These unprecedented times have caused many companies to shift to or expand their usage of communication technologies, such as Microsoft Teams and Slack. With this expansion have come teething issues - as would be expected.
What I didn't expect though is the number of articles decrying Slack specifically as mostly a terrible thing, and that it "has made work more taxing". To those writing these articles: stop blaming Slack.
Slack (and other workplace communication tools) are primarily intended to replace (or supplement) email. You know, that incredibly slow, old-fashioned, and unreliable mechanism. The one where you have to trawl through endless replies/forwards/"I don't think they're CC'd into this email chain" messages to find the actual information you want. Or even more accurately, to often find that most of the emails you receive you don't even need to read.
Slack steps in here, allowing companies who use it to create channels, stick all the people related to that topic (ie #team-marketing), so that anything the marketing team needs gets posted there.
Just because you've posted it however, doesn't mean that someone will respond immediately. Slack is an asynchronous communication tool, just like email. It just-so-happens that because it's so much easier to use, that people tend to respond more quickly. With that said though...
The main complaint is that "there's a lot of interruptions", because Slack users are sending and receiving between 800 and 2,500 messages a month.
As I've noted above, just because a message has been sent does not guarantee immediate response - nor should you expect that as a user or company. Users can be busy in a meeting, or concentrating on getting some work done. Slack has an excellent "Do Not Disturb" function which when turned on, will inform other people trying to message you directly that you have notifications paused, and give you (the sender) the opportunity to override this if it's urgent.
It's important that you respect the Do Not Disturb flag, and that your employees can feel free to turn it on without fear of being hounded by unnecessary messages. I'm sure if you could wait 2 days for a reply by email, you can wait a few hours for a reply by Slack.
Here at DVELP, we encourage staff to block off so-called "Monk Time", and turn on Do Not Disturb mode for the entirety of that period; this way staff can signal to others both in their calendar and via Slack that they're busy, and to not expect speedy replies.
Yet another issue is that "now I have to monitor email and Slack" - again, not Slack's fault - it's your company.
While it's true Slack is not a complete replacement for email (you still need to email people outside of your organisation, unless you have brought them into your Slack org via a shared channel), Slack should replace all internal email. I should only be checking it for external communications, which I should receive a lot fewer of in the first place. If people are still sending things via email that should be via Slack, employees should feel able to say "Hey, for future communications can you pop into our Slack channel?" without fear of reprimand.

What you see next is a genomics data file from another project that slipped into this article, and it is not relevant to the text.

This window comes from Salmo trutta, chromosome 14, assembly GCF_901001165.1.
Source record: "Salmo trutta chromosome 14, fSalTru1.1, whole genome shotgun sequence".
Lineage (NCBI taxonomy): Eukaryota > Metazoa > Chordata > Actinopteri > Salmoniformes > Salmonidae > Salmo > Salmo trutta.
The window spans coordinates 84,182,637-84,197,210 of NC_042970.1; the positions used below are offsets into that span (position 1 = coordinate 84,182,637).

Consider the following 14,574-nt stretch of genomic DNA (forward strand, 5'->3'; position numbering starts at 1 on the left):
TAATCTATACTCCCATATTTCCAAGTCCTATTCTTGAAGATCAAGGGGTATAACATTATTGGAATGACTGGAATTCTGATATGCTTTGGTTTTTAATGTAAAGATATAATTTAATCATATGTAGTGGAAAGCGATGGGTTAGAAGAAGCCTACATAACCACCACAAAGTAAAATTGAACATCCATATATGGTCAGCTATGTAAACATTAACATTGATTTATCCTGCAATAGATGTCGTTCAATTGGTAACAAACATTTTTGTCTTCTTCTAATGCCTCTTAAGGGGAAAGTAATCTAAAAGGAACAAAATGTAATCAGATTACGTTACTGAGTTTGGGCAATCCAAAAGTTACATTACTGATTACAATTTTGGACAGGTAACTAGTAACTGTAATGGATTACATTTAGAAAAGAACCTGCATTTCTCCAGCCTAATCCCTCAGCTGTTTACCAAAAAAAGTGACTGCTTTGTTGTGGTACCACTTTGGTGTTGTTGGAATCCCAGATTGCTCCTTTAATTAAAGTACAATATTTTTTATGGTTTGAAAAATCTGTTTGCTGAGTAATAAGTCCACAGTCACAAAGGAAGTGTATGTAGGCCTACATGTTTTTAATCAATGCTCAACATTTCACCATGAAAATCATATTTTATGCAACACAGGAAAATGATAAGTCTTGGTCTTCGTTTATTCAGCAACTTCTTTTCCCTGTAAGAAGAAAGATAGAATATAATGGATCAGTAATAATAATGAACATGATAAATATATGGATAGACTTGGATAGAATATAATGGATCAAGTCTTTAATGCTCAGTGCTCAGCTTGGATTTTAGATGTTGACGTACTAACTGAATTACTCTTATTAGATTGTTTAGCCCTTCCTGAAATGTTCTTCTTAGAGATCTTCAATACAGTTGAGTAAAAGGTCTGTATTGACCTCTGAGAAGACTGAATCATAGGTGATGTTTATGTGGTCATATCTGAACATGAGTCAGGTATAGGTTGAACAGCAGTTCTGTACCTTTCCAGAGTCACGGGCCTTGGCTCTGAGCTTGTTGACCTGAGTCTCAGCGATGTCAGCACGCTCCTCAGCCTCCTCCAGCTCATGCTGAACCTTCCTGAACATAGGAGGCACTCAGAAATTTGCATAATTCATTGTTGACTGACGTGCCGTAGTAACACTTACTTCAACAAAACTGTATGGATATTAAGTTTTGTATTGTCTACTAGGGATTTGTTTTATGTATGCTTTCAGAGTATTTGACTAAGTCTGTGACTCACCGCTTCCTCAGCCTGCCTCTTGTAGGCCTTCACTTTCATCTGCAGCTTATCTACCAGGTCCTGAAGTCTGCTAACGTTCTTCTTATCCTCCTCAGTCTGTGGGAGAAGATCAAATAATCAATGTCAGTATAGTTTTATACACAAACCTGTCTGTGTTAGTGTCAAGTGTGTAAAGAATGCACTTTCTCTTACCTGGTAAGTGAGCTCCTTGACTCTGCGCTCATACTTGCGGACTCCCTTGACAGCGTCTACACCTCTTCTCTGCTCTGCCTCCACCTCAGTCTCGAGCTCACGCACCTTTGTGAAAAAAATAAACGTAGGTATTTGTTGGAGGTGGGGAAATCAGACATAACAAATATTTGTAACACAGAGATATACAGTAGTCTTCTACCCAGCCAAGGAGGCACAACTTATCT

If you find yourself having to check multiple communication apps, then please, for the love of all that is holy, as an organization pick one and ditch the others. Be that Slack, Teams, Facebook Workplace, or whatever. You may say "Oh but the marketing team prefer X and the business ops team prefer Y", but at the end of the day it's much-of-a-muchness. You will reduce hate, workload, and stress by having a single internal communications platform.
Anecdotally, at a previous company I was receiving ~200 emails a day - maybe 30 of which needed addressing by me. Another 50 or so were "FYI"-type CCs. The rest were garbage. Now at DVELP, I'm in the Slack channels I need to be in, and I can immediately see which channels have new messages and if I've been directly mentioned, all without actually opening said messages. I can choose to address these at my own pace (if I see #super-critical-project blinking like a Christmas tree, I may answer immediately for example), and via good company practice and usage of the Do Not Disturb function, get some decent blocks of time to concentrate on tasks.
Email is slow, clunky, insecure, and out-dated. Yes it has its use as being a universal electronic communication form, but for the same reason I don't fax people anymore, you shouldn't be sending emails when much better alternatives are available.
Pick a single communication tool, champion its use, and don't expect more of your employees just because you've got a shiny new app. Stop blaming Slack; it's your processes at fault.